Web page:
Get a Grip on Wrath

Watch out for these common reservoirs that can supply us with wrath.

When we experience the extreme anger of wrath, it often seems to come out of nowhere — almost like an automatic reaction to a person or event. But I think Dallas Willard was right when he said: "The explosion of anger never simply comes from the incident. Most people carry a supply of anger around with them."

Following are some of the common reservoirs that can supply us with wrath.

Wrath starts with hurt.

The reality is that hurt people hurt people. If you struggle with wrath, it's likely over a real offense you've suffered. It could be the need for payback you feel is aimed at the person who hurt you, but many times our sense of hurt gets spewed out in wrath toward all kinds of people who truly don't deserve it.

Sometimes the hurt is a big hurt — we were abused, we were unjustly accused, we were bullied. Sometimes the hurt isn't necessarily caused by a person, but it started from a pain we suffered — we lost a loved one, we lost our livelihood, we lost our home in a disaster, we were diagnosed with a disease.

In any event, feelings of unchecked anger nearly always stem from a deep-rooted sense of pain or injustice. Think about it: Someone cuts us off on the highway, and we angrily honk, yell, or make specific hand gestures. Why? It's not just because of the offense of being cut off; it's because of what that offense represents-a series of offenses or one big offense we've not yet learned how to overlook and give over to God.

Anger problems are often pain problems. We haven't learned how to deal with pain, so we lash out and hurt others or become filled with vengeance, thinking this will bring satisfaction. It never consoles the hurt, of course. In fact, it often creates a new cycle of wrath in somebody else.

Wrath appeals to entitlement.

Pride is the foundation of every sin, and wrath is no exception. When we lash out or seek payback because of an offense, we're demonstrating our belief that we are owed. And sometimes we are! There are legitimate grievances that deserve addressing. When someone has made us a victim of their own sin, they do owe us a repentant apology. But we should be cautious, because this sense of entitlement can also cause us harm.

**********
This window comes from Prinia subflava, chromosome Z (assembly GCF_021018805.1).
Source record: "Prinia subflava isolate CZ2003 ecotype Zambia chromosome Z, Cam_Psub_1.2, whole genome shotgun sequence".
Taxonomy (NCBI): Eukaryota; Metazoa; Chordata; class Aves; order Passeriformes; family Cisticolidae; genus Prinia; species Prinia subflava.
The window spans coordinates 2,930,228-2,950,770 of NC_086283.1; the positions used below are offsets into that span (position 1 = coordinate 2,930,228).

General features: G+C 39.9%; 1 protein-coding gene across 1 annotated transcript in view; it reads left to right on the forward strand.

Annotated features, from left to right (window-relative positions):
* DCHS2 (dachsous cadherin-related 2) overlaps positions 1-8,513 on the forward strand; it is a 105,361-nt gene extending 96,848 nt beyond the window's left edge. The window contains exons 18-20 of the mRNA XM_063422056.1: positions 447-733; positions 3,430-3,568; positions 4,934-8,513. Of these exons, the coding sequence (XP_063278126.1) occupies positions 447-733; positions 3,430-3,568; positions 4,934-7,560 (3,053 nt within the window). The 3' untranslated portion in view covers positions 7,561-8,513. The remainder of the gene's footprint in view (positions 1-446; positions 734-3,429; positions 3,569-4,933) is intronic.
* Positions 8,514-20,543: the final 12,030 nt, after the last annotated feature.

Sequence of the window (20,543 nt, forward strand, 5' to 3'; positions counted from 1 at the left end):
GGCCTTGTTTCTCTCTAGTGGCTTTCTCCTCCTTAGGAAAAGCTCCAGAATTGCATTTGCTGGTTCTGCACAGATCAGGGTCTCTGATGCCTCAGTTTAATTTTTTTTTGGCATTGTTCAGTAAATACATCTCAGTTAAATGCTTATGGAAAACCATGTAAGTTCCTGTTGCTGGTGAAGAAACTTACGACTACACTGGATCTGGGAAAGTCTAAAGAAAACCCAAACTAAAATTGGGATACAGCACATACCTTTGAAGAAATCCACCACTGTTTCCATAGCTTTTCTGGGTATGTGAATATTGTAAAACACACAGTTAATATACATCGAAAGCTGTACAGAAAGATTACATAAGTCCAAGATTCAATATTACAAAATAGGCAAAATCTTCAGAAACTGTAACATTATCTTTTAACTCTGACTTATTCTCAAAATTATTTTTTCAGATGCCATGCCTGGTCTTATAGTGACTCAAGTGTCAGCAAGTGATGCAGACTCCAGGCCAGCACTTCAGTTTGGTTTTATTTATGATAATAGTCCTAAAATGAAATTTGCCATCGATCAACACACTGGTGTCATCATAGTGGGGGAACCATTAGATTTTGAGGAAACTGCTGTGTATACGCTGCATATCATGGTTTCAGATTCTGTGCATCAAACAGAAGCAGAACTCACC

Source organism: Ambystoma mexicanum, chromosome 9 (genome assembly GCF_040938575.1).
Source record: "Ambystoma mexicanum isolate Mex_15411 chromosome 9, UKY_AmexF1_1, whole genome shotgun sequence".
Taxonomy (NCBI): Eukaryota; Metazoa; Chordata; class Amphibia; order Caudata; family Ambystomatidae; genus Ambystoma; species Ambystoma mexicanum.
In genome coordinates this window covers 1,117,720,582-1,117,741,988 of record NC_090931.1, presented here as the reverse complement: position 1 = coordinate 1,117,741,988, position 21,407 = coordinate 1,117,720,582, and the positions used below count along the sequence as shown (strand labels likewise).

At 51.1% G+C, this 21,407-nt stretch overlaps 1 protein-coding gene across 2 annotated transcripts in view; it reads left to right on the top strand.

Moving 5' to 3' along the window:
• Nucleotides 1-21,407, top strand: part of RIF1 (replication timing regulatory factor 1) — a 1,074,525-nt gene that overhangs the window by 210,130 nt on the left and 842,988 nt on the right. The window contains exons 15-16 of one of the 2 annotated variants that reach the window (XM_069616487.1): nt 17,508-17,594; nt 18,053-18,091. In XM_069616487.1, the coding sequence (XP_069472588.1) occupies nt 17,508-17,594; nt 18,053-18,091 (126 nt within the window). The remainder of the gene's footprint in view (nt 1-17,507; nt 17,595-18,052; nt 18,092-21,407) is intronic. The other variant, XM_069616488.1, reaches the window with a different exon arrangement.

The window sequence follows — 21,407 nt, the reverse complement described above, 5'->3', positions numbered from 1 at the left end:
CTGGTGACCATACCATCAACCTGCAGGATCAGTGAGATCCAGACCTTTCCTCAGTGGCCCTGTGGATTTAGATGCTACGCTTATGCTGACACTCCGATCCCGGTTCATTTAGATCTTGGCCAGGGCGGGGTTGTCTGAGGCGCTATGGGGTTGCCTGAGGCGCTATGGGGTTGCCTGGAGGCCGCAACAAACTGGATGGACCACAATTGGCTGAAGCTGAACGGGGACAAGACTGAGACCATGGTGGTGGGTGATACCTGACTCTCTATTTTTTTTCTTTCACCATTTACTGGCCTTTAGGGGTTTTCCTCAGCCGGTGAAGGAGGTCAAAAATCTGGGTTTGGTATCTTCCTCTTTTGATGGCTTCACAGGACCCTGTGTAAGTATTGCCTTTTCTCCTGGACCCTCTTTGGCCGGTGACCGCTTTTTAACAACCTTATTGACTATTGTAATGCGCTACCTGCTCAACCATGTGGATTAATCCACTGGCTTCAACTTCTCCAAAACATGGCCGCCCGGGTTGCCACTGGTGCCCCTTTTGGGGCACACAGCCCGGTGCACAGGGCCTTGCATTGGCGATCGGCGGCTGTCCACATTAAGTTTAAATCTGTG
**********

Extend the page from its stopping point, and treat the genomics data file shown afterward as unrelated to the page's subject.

It's like the heat gauge on your car's dashboard panel. There are normal levels that represent what we deserve all the time — human dignity, respect of body and property by others, and so on. When someone violates those normal expectations, the needle rises. Suddenly we're in the yellow range. We're seriously owed an apology or restitution of some kind, but we're also in danger of becoming too interested in restitution. Like anger, if our sense of entitlement goes unchecked by God's sovereignty and personal self-control (even when it's legitimately aroused), that needle can fly into the red zone of wrath.

The solution is to consider our own sinfulness in the light of God's holiness, which puts any entitlement we might feel on pretty shaky ground.

Wrath results from self-idolatry.

When we experience wrath, that needle is in the red. We're hurt, we feel entitled, and, therefore, we must be appeased. Suddenly we're unable to let anything go; satisfaction must be made. Forgiveness? What's that? I'll forgive when they repent! I'll forgive when I know they're sorry, and I'll make them sorry if it's the last thing I do!

Wrath is the product of self-glorification and self-exaltation. Like some all-encompassing god whose needs must be met, wrath takes hurt and entitlement and uses them as justification to usurp the place of God as judge. This is a big problem for two reasons: 1. We are not God. 2. God has withheld His wrath from us. Read Matthew 18:23-35. According to this parable, how should the kingdom of heaven affect the economy of personal debts? Does this point to a change in any of the relationships in your life? If so, what?

Wrath is a willful forgetfulness-a decision to deny others what we ourselves have received. Through Christ, God has let us off the hook. But we're not gonna let others off so easy! This is dangerous. Because according to Matthew 18:23-35, when we put ourselves in the place of our wrathful God, meting out vengeance however we see fit, we indulge the sin of prideful self-worship. And that puts us squarely in the crosshairs of God's wrath.

This article is excerpted from Seven Daily Sins (Threads by LifeWay) by Jared C. Wilson.

Jared C. Wilson is pastor of Middletown Springs Community Church in Middletown Springs, Vt. He is married to Becky, and they have two children. He is the author of the Bible studies Seven Daily Sins and Abide: Practicing Kingdom Rhythms in a Consumer Culture. Learn more about Jared at

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